I'm new to statistics and I'm currently working on some exercises to identify serial correlation visually. This is from a time series exercise of Dollar-Pound Exchange Rate.

Original Data

After running a simple OLS regression in STATA, i used these commands for the residuals:

predict residuals, res
gen residuals_lag = L1.residuals
scatter residuals residuals_lag

Residuals vs Lagged Residuals

I'm not sure what conclusion to draw from the second graph. The examples of serial correlation in my text book has a clear pattern and shape, but the example of no serial correlation has a wider random distribution than my output.

My guess is that the graph suggests no serial correlation as the residuals look to be random around 0, with a few outliers. But what do you guys think? Any input is appreciated!


  • $\begingroup$ Can you show us a plot of the original data as well? $\endgroup$ Jan 28, 2019 at 13:15
  • $\begingroup$ @user2974951 Sure! Have updated the original post. The data is a time series of Dollar-Pound Exchange Rate. $\endgroup$
    – Woo Won
    Jan 28, 2019 at 14:09

1 Answer 1


Exchange rates are often assumed to be autocorrelated for obvious reasons. Today's exchange's rate is a very good forecast of tomorrow's. It's easy to see without any graphs.

The question is whether the differences are autocorrelated? The simplest assumption is that they're not. Looking at your residual vs lagged residual, I'd say there's no obvious pattern. If you remove a couple of point, which could be outliers, it's just circular cloud in a scatter plot.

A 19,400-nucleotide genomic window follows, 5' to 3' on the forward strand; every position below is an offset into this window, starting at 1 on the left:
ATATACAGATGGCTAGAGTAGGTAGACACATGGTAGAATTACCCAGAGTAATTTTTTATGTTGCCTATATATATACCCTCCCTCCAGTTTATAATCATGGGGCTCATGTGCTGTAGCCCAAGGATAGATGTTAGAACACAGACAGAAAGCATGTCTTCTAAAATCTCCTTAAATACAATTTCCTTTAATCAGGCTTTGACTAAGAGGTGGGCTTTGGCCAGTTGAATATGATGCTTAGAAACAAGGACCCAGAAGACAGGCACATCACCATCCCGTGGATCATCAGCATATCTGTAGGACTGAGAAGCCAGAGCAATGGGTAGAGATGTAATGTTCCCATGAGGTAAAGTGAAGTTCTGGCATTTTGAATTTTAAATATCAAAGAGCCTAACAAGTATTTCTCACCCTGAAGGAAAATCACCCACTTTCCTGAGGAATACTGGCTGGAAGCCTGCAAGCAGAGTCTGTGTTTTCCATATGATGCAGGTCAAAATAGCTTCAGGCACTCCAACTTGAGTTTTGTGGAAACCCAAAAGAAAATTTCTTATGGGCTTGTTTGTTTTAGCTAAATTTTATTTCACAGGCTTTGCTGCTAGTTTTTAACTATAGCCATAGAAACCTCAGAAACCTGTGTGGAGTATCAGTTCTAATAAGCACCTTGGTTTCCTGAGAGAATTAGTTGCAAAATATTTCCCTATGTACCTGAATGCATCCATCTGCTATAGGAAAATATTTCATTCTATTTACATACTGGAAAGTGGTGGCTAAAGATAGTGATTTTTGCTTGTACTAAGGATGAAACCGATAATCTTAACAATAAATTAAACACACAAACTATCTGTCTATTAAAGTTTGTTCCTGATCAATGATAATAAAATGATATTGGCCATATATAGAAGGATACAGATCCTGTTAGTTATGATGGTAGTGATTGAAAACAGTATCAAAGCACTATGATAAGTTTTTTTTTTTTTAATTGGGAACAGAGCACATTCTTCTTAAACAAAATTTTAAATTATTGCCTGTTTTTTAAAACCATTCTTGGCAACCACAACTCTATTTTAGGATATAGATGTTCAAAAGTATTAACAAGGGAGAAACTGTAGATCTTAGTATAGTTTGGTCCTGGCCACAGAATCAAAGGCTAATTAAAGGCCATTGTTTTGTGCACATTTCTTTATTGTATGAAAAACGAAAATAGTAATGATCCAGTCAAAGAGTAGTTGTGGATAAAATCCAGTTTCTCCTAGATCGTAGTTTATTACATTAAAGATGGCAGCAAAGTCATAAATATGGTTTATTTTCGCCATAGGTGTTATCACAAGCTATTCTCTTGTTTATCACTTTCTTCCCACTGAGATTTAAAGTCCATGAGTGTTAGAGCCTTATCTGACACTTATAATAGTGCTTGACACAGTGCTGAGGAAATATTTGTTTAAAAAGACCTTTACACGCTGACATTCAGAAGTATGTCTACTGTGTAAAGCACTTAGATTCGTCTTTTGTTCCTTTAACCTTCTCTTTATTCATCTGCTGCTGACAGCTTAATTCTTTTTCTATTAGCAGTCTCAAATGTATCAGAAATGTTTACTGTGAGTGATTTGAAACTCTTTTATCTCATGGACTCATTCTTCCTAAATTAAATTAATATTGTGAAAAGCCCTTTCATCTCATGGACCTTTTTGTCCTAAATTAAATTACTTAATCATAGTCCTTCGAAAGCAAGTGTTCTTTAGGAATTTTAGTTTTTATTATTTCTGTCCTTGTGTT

Often, the series such as these are modeled with ornsein-uhlenbek type of process: $$dx_t=a(x_t-\mu_t)+\sigma dW_t$$ where $dW$ - is Brownian motion, and $a,\sigma$ - are constants, and $\mu_t$ - potentially time varying deterministic or exogenous mean. This type of process would produce the residual plots similar to yours. It has characteristics of the random walk process (Brownian motion) in short run, and mean reversion process in long run. So, if you take differences, they'll look completely random, yet the levels will be persistent.

Finally, the exchange rate markets are heavily traded. To find such a simple auto-correlation in residuals is quite unlikely.

  • $\begingroup$ A related question: to judge whether the differences are autocorrelated, why would one look at residuals from this regression vs lagged residuals, as opposed to looking at a time series plot of the differenced series itself? Thx. $\endgroup$
    – rolando2
    Jan 28, 2019 at 14:41
  • $\begingroup$ @rolando2, res vs lagged res is a quick way to spot an order one autocorrelation. the residuals series will show autocorrelation only if it's very strong $\endgroup$
    – Aksakal
    Jan 28, 2019 at 15:12

Your Answer

By clicking “Post Your Answer”, you agree to our terms of service and acknowledge you have read our privacy policy.

Not the answer you're looking for? Browse other questions tagged or ask your own question.